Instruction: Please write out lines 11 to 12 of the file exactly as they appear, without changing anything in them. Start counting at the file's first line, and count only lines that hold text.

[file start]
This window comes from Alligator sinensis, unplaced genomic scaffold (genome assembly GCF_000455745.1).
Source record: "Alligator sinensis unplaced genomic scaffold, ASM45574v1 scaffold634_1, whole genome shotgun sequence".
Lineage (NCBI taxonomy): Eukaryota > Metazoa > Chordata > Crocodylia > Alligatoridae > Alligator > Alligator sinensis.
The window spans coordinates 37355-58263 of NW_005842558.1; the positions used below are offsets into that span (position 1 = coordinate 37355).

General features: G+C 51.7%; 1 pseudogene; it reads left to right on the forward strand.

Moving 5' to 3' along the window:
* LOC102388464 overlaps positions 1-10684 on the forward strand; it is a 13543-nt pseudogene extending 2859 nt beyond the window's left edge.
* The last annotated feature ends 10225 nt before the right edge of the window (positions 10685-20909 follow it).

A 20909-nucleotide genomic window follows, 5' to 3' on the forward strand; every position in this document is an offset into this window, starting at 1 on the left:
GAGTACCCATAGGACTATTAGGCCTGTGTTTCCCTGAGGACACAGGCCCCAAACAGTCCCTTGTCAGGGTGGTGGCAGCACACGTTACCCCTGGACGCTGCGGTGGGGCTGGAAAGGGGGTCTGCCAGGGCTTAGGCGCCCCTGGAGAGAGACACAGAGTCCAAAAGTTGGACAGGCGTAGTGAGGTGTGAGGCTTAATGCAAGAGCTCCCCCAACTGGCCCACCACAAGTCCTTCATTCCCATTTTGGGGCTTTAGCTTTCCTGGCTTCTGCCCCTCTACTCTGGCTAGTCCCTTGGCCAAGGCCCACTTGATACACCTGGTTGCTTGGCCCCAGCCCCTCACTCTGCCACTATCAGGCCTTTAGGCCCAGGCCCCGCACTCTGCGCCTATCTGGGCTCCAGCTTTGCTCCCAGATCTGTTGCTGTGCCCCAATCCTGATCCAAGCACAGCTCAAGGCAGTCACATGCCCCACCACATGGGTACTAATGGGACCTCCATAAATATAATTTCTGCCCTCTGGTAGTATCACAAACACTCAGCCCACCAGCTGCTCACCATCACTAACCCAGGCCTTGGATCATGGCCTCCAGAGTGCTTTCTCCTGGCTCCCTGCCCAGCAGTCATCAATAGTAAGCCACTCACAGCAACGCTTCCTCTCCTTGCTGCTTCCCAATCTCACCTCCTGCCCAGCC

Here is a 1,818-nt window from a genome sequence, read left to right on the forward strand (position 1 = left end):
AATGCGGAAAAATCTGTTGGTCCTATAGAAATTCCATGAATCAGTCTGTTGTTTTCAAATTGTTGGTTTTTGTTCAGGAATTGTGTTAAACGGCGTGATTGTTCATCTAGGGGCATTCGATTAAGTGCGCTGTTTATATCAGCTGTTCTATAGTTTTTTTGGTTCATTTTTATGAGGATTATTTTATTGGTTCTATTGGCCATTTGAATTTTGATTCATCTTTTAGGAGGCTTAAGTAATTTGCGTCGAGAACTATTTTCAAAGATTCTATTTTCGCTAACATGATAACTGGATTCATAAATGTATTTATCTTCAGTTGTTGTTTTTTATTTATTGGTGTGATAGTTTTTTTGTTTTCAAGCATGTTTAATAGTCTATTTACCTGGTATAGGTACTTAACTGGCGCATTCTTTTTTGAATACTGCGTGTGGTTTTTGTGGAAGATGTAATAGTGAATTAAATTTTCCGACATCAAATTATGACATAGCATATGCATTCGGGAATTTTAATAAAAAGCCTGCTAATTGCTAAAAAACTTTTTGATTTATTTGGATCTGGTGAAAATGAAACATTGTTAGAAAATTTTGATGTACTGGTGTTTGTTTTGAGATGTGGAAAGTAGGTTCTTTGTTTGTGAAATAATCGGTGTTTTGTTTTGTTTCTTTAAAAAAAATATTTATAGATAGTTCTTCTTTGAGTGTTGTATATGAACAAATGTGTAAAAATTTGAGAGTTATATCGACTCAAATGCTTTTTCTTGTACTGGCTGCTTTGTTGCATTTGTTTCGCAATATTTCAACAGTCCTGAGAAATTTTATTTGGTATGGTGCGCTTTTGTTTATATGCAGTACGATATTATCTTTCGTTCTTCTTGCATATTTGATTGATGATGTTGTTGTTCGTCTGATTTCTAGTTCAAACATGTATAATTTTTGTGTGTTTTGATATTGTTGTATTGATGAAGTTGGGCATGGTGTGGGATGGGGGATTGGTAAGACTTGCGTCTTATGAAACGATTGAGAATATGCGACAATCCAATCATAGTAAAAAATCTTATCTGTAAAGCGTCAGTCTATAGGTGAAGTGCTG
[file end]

Here is a 1,818-nt window from a genome sequence, read left to right on the forward strand (position 1 = left end):
AATGCGGAAAAATCTGTTGGTCCTATAGAAATTCCATGAATCAGTCTGTTGTTTTCAAATTGTTGGTTTTTGTTCAGGAATTGTGTTAAACGGCGTGATTGTTCATCTAGGGGCATTCGATTAAGTGCGCTGTTTATATCAGCTGTTCTATAGTTTTTTTGGTTCATTTTTATGAGGATTATTTTATTGGTTCTATTGGCCATTTGAATTTTGATTCATCTTTTAGGAGGCTTAAGTAATTTGCGTCGAGAACTATTTTCAAAGATTCTATTTTCGCTAACATGATAACTGGATTCATAAATGTATTTATCTTCAGTTGTTGTTTTTTATTTATTGGTGTGATAGTTTTTTTGTTTTCAAGCATGTTTAATAGTCTATTTACCTGGTATAGGTACTTAACTGGCGCATTCTTTTTTGAATACTGCGTGTGGTTTTTGTGGAAGATGTAATAGTGAATTAAATTTTCCGACATCAAATTATGACATAGCATATGCATTCGGGAATTTTAATAAAAAGCCTGCTAATTGCTAAAAAACTTTTTGATTTATTTGGATCTGGTGAAAATGAAACATTGTTAGAAAATTTTGATGTACTGGTGTTTGTTTTGAGATGTGGAAAGTAGGTTCTTTGTTTGTGAAATAATCGGTGTTTTGTTTTGTTTCTTTAAAAAAAATATTTATAGATAGTTCTTCTTTGAGTGTTGTATATGAACAAATGTGTAAAAATTTGAGAGTTATATCGACTCAAATGCTTTTTCTTGTACTGGCTGCTTTGTTGCATTTGTTTCGCAATATTTCAACAGTCCTGAGAAATTTTATTTGGTATGGTGCGCTTTTGTTTATATGCAGTACGATATTATCTTTCGTTCTTCTTGCATATTTGATTGATGATGTTGTTGTTCGTCTGATTTCTAGTTCAAACATGTATAATTTTTGTGTGTTTTGATATTGTTGTATTGATGAAGTTGGGCATGGTGTGGGATGGGGGATTGGTAAGACTTGCGTCTTATGAAACGATTGAGAATATGCGACAATCCAATCATAGTAAAAAATCTTATCTGTAAAGCGTCAGTCTATAGGTGAAGTGCTG